When Lions Chemical, Inc., entered the paint business first time, it was not successful. According to a company report, in one year it “lost” nearly $500,000 in actual cash in addition to an expected return on investment of nearly $500,000, which made a total loss of income to the company of nearly $1,000,000. Why did this report include as part of the company's loss the amount it had expected to earn – but didn't – on its investment in manufacturing paint? Explain.

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Companies make investments in new initiatives in order to obtain a return on their investment (ROI). This is true of any new business decision. Increasingly, though, companies are allocating funds to areas where they do not expect to earn a return in order to make social or charitable contributions.

Nevertheless, companies are mainly driven by profit incentive. Thus, they must report to their stakeholders how well they have performed regarding their profits goals. If they have fallen short of any goals, they must also explain this shortcoming to their stakeholders, who are often public shareholders. Shareholders have the right to understand what the company’s goals are and how the company intends to achieve these goals.

When a company makes a sizable investment in a new business unit, it needs to outline some general parameters, including its expected return on investment (ROI), the time it will take to reach break-even and then generate profits, and any expected cross-promotional or cross-support activities within the overall organization that can help create economies of scale.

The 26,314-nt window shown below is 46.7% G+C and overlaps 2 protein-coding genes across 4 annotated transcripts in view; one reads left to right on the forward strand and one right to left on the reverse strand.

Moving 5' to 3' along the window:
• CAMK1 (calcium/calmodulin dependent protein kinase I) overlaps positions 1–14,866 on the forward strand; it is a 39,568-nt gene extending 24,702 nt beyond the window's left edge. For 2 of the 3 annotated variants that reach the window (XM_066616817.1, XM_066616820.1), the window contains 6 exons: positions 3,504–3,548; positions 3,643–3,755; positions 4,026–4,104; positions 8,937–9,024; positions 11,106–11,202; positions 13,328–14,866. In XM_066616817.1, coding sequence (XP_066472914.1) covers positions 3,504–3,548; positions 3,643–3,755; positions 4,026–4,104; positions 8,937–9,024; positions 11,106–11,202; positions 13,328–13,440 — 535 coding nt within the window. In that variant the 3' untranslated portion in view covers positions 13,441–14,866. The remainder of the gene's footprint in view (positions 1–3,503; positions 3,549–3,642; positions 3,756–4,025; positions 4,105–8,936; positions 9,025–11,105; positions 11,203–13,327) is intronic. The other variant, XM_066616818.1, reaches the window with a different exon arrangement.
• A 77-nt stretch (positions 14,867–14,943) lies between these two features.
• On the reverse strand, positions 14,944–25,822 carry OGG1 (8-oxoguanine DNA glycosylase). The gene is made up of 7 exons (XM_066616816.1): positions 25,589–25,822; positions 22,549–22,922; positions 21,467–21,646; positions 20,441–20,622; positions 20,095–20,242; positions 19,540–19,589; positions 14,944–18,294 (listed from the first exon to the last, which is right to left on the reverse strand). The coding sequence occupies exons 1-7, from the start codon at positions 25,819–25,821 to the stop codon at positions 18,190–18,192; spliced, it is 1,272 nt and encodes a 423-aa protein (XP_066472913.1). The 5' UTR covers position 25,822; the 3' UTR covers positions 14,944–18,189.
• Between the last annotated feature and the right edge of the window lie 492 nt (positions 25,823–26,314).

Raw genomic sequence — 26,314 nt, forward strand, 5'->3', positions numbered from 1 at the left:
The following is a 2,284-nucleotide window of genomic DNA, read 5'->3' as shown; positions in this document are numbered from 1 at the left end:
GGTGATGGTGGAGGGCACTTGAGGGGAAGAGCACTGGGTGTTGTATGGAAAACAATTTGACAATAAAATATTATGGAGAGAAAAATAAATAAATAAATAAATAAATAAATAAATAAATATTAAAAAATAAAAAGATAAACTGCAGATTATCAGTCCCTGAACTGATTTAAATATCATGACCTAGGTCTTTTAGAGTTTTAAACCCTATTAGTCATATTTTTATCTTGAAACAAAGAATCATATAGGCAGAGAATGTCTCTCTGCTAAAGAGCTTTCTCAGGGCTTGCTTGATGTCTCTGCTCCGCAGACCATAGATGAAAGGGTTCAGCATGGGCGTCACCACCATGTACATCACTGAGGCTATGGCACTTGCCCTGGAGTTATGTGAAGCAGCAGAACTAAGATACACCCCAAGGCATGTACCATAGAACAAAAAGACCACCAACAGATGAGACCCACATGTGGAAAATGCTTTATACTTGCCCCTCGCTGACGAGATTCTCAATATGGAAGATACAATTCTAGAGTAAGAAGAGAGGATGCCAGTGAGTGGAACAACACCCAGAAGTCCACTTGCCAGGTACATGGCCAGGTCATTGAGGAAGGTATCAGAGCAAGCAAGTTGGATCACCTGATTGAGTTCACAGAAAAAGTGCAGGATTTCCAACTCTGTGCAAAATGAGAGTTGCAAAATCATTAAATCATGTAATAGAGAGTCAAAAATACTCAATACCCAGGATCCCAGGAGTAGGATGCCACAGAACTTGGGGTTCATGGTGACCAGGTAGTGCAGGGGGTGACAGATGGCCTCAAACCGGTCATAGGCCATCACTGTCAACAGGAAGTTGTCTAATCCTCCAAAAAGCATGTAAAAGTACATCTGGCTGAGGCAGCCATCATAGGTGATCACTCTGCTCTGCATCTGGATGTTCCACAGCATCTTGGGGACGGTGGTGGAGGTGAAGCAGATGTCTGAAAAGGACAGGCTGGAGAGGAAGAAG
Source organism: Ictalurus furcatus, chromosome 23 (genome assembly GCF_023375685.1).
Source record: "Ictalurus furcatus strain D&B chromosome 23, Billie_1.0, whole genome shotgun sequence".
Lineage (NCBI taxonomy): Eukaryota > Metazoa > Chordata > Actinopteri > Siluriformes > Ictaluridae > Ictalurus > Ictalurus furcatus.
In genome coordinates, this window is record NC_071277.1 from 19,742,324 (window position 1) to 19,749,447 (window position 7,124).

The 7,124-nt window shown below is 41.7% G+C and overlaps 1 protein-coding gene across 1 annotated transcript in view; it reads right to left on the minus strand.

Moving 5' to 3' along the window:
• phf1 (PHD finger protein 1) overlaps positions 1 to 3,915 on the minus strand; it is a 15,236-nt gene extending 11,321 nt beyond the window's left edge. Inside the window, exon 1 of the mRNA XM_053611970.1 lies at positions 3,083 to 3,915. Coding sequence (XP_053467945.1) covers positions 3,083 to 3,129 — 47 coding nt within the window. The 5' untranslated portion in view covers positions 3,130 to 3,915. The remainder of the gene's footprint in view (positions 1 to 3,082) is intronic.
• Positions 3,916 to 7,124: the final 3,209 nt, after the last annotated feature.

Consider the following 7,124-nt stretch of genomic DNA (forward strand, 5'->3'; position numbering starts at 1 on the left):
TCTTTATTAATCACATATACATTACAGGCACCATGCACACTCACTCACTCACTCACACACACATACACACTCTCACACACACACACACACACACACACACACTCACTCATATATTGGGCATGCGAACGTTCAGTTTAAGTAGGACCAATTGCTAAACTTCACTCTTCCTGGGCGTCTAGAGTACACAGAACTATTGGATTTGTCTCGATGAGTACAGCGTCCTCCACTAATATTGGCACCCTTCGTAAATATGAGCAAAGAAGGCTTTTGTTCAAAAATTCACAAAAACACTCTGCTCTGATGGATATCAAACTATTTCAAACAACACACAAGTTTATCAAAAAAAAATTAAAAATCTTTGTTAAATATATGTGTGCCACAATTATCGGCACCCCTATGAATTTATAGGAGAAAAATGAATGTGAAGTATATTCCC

In the case of Lions Chemical and its new paint initiative, the company describes two different types of “losses.” The first loss is an actual cash loss. Think of it this way: Lions had to add new personnel to manage and move its paint business forward. There was an actual cash cost associated with these new staff members. In addition, the company had to invest in materials needed to launch the paint business, including components to produce the paint and containers with which to sell the paint. These are all real costs associated with starting a new business.

At the same time, the company apparently also had anticipated some profit from the new business that it did not realize. Lions expected to produce a total profit of $1,000,000 that year, but actual income fell short of this. Lions management has to explain the reasons for the shortfall. In this case, the factors behind the shortfall include the investment in the new paints business and that the paint business failed to generate a profit. We use the following numbers to illustrate the point:

Expected Consolidated Profit

Other businesses $500,000

Paint business: $500,000

= total Lions' profit: $1,000,000

Actual Consolidated Profit

Other businesses $500,000

Paint business: ($500,000)

= total Lions' profit: $0

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